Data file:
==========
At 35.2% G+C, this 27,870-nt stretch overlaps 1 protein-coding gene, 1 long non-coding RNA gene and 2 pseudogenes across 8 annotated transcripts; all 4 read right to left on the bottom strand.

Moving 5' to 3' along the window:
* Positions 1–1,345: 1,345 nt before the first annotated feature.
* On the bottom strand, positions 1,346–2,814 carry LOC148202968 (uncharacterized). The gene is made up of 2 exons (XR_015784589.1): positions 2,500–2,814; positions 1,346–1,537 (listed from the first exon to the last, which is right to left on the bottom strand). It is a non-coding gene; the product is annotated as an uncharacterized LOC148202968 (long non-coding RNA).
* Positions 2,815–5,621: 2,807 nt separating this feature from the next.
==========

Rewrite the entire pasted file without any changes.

At 35.2% G+C, this 27,870-nt stretch overlaps 1 protein-coding gene, 1 long non-coding RNA gene and 2 pseudogenes across 8 annotated transcripts; all 4 read right to left on the bottom strand.

Moving 5' to 3' along the window:
* Positions 1–1,345: 1,345 nt before the first annotated feature.
* On the bottom strand, positions 1,346–2,814 carry LOC148202968 (uncharacterized). The gene is made up of 2 exons (XR_015784589.1): positions 2,500–2,814; positions 1,346–1,537 (listed from the first exon to the last, which is right to left on the bottom strand). It is a non-coding gene; the product is annotated as an uncharacterized LOC148202968 (long non-coding RNA).
* Positions 2,815–5,621: 2,807 nt separating this feature from the next.